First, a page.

There are more signs that the wheels may be about to fall off the economy and the Federal Reserve seems a bit nervous about how to best insure that doesn’t happen. The prevailing question at the moment centers on whether to continue the long string of rate hikes in order to keep inflation in check or to ease off in order to keep the economy rolling forward. Regardless, it now appears that consumer confidence has reached a level where spending is being voluntarily restrained in anticipation of leaner economic times. Bloomberg has two articles discussing the economy here and here.
Aug. 29 (Bloomberg) — U.S. consumer confidence fell to a nine-month low in August as higher gasoline prices raised fears of inflation and a slowing housing market rattled Americans, a private survey showed.
Americans are restraining their spending, which makes up 70 percent of the economy, as gasoline prices are kept aloft by violence in the Middle East and a slowdown in the housing market makes them feel less affluent.
“The housing slowdown is an increasing drag” on growth, said Zoltan Pozsar, an economist at Moody’s Economy.com in West Chester, Pennsylvania. ÃƒÂ¢Ã¢â€šÂ¬Ã…â€œThat consumer and business confidence hold up as housing slows is crucial for the expansion.”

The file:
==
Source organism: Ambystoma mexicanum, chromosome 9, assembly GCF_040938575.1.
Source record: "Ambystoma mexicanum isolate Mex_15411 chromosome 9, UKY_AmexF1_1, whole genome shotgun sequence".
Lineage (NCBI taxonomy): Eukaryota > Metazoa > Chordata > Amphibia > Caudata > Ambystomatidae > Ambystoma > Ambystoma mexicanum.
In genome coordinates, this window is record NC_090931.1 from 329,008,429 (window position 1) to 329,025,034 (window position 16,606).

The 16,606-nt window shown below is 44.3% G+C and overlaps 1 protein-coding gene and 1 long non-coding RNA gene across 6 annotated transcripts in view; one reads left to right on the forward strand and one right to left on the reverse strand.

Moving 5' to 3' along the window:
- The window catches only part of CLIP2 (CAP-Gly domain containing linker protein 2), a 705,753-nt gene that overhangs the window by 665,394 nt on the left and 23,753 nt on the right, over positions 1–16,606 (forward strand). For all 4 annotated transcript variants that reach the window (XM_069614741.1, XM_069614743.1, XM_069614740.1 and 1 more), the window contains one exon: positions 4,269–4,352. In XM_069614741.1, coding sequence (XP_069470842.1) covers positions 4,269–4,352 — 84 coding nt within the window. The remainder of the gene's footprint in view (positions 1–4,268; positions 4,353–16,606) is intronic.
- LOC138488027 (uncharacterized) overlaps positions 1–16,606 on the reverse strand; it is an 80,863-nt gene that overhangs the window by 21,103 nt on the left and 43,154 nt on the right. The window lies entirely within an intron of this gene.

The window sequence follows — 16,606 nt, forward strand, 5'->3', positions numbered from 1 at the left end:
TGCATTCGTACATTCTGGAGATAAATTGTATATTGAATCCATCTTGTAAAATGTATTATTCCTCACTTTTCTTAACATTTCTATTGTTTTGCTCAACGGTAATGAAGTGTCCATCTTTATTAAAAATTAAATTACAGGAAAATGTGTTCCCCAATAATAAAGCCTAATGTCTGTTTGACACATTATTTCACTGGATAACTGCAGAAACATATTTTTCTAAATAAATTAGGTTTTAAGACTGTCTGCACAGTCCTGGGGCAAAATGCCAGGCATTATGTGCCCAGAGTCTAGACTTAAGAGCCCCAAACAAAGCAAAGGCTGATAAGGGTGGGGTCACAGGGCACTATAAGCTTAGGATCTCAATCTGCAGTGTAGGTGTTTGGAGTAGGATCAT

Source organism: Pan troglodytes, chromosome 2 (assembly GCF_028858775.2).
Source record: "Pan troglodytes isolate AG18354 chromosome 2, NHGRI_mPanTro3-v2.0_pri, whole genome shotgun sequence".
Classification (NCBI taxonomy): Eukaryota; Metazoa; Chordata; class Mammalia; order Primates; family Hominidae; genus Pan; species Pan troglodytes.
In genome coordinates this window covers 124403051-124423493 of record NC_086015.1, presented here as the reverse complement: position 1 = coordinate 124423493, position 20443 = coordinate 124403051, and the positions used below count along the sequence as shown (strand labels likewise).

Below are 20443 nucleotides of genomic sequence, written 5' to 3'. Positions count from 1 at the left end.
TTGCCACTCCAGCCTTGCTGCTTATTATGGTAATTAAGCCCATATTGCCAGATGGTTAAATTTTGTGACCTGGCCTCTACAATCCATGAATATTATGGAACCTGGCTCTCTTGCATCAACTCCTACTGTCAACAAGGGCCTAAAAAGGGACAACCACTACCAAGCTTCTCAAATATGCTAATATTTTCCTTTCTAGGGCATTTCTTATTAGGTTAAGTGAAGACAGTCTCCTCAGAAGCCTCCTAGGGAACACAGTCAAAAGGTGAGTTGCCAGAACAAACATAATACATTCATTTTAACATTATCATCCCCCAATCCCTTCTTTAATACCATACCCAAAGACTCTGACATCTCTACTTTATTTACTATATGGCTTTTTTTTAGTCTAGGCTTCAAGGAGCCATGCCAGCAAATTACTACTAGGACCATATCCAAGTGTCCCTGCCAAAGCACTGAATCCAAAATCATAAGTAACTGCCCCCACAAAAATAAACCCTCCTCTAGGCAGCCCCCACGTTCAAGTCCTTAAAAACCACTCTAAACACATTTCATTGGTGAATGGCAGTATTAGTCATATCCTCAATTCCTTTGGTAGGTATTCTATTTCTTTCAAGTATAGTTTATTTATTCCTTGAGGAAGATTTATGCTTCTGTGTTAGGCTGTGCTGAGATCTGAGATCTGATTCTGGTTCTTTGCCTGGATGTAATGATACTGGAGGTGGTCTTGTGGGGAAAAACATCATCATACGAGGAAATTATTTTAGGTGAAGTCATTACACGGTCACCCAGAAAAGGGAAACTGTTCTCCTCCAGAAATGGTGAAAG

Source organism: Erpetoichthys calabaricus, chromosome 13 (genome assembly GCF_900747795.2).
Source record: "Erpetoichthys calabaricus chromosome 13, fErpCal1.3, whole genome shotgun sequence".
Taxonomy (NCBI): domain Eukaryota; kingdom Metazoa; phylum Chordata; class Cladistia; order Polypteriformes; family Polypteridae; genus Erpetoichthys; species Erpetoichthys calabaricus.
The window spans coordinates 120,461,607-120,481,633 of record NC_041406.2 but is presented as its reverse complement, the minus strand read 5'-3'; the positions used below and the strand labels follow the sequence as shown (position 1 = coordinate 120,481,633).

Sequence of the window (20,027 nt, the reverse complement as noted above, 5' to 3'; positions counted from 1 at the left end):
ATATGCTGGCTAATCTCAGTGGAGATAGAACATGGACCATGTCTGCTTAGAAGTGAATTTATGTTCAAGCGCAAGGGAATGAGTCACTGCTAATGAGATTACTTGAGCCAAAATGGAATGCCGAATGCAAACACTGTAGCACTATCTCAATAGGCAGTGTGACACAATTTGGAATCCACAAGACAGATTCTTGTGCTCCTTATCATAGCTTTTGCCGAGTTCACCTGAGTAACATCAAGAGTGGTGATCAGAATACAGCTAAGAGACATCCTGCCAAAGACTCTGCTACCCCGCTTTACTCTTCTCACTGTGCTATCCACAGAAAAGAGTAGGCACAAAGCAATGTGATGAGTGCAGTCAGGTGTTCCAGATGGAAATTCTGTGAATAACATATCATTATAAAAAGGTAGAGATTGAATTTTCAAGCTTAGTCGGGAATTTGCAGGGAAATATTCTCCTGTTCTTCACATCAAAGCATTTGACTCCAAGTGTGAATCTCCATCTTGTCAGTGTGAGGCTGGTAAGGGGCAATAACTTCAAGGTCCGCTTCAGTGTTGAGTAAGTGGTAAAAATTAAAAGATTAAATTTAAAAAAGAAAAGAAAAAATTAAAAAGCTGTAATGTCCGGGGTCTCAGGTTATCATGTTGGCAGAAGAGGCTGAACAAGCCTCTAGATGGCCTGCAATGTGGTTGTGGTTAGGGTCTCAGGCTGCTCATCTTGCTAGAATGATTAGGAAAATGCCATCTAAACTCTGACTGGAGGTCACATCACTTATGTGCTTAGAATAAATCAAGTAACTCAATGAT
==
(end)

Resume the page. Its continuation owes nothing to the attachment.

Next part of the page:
Frankly, one needn’t be an economist to realize that if the housing market continues to slow, consumer confidence is going to weaken. Further, there are indications in a number of regions that housing prices may actually be dropping…a situation that will not only slow consumer confidence; it may well lead to a surge in foreclosures and bankruptcies and set into motion a scandal similar to the Savings & Loan debacle witnessed during the late 1980’s.
“When you have a very visible strain in the economy like housing at present, something that probably won’t break but just might, the Fed gives more weight to the potential for exponential losses,” said Lou Crandall, chief economist at Wrightson ICAP LLC in Jersey City, New Jersey. “A policy shock would be more costly than usual at present.”
Minutes released today of the Federal Open Market Committee’s Aug. 8 meeting, where interest rates were kept steady for the first time in two years, will likely show how worried policy makers are about a property downturn versus the dangers of accelerating inflation.
Unfortunately, it may be a case of over optimism to presume that the Federal Reserve’s monetary policy can fully manage the factors that drive the U.S. economy…a belief that gained credence during the Greenspan years…a period of relative stability. Economic problems can easily spiral out of control as it is virtually impossible to isolate the influence of one economic segment from the remaining segments. Further, housing may well be the single most influential segment…one capable of triggering exponential ramifications.
To read the full article at Thought Theater, link here: